by Peter Sibon. Posted on October 14, 2010, Thursday
KAPIT: Land Development Minister Dato Sri Dr James Jemut Masing has declared the recent logjam that clogged the Baleh and Rajang rivers a “man-made disaster”.
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He said ecological devastation at Ulu Melatai, one of the tributaries of Baleh River, could be the main contributor to last week’s disaster.
However, the Baleh assemblyman said the Baleh River’s other tributaries could also have contributed to the devastation.
Baleh River has at least 10 tributaries similar to Ulu Melatai, such as Seranai and Entuloh.
“It is a man-made ecological disaster. It created a mud pool, which completely wiped out the flora and fauna in the area. This includes animals and fish,” Masing told The Borneo Post after a site visit to Ulu Melatai yesterday.
Ulu Melatai is located some 100km southeast of Kapit town and is very close to the Kalimantan border.
With Masing were political secretary to the Chief Minister Angeline Umis, Kapit District Officer Simon Japut Tiok and Kapit district councillor Tan Kian Hoo.
Masing attributed the devastation at Ulu Melatai to extensive logging with little or no control by the authorities.
“It is as if the loggers are in a hurry to clear the whole area above the proposed Baleh hydroelectric power dam, which is currently under feasibility studies,” he said.
He warned that more similar incidents could happen again if such manner of logging was allowed to continue.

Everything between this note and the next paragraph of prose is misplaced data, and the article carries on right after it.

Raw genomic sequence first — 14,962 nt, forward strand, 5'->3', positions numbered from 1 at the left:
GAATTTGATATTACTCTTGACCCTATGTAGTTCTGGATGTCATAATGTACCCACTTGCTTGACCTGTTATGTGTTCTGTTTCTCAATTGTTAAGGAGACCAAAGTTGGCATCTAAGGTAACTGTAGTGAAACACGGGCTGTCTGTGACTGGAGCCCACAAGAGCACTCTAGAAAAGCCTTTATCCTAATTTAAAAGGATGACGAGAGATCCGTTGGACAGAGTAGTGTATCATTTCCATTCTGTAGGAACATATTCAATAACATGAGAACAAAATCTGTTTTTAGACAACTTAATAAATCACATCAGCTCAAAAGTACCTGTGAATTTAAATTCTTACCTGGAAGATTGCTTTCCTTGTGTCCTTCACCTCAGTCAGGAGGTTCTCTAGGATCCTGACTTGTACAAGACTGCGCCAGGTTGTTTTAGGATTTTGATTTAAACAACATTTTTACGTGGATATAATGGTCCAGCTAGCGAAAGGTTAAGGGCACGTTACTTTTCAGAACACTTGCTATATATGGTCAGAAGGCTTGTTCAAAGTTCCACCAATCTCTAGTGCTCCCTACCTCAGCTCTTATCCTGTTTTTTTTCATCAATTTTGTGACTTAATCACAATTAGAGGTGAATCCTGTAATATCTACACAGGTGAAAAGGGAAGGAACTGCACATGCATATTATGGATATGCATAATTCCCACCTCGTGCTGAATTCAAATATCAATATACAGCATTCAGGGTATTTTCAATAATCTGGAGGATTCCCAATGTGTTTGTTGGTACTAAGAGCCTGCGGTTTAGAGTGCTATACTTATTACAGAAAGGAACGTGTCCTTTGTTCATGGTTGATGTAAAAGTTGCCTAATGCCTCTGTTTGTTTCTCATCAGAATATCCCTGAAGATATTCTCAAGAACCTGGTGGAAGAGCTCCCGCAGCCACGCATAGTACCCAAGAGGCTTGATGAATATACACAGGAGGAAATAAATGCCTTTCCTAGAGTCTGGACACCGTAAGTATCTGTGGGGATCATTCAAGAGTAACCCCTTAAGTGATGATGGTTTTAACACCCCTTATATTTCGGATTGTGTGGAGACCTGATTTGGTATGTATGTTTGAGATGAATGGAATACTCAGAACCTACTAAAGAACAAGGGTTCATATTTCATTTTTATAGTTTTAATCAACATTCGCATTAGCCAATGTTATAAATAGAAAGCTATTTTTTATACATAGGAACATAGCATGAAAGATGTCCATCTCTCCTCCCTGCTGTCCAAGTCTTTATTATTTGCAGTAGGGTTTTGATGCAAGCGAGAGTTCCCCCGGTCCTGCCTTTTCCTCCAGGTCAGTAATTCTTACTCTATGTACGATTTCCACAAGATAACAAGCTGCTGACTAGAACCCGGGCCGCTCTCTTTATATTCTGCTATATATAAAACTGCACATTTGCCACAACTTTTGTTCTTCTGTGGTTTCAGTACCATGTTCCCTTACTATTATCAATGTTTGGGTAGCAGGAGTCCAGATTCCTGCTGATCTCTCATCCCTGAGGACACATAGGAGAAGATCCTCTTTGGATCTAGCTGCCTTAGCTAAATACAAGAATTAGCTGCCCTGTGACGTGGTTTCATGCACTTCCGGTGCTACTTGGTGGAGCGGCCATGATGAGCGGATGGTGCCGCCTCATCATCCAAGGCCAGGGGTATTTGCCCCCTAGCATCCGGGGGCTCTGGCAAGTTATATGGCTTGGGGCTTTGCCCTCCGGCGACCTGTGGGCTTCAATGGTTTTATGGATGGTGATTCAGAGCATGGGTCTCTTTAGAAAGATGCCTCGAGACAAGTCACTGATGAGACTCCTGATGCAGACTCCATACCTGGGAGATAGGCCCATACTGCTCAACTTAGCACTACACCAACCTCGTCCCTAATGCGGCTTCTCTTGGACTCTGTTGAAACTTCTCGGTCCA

Besides, he said, the soil along the Baleh tributaries was loose and heavily churned up by logging activities, which could easily turn into mudslides by prolonged heavy rain.
While the government’s policy on forest management was very clear, he said, greater implementation and enforcement were needed.
“I would like to urge the big boys to stop sub-contracting the jobs to others to prevent illegal logging and gangsterism in the area,” he said, adding that no such incident occurred when large companies operated in the area over the last three decades.
He added that this was the third such incident to happen at Baleh River, causing havoc to the local community.
The first was recorded in 2008 at Sg Ga’at, while last year a similar incident happened at Sg Tutoh.
According to him, the upper reaches of Baleh River are a very hilly and rugged terrain, making logging very dangerous. In a related incident, two people reportedly died in that area when the bridge was swept by the mudslide.
Both bodies have been found.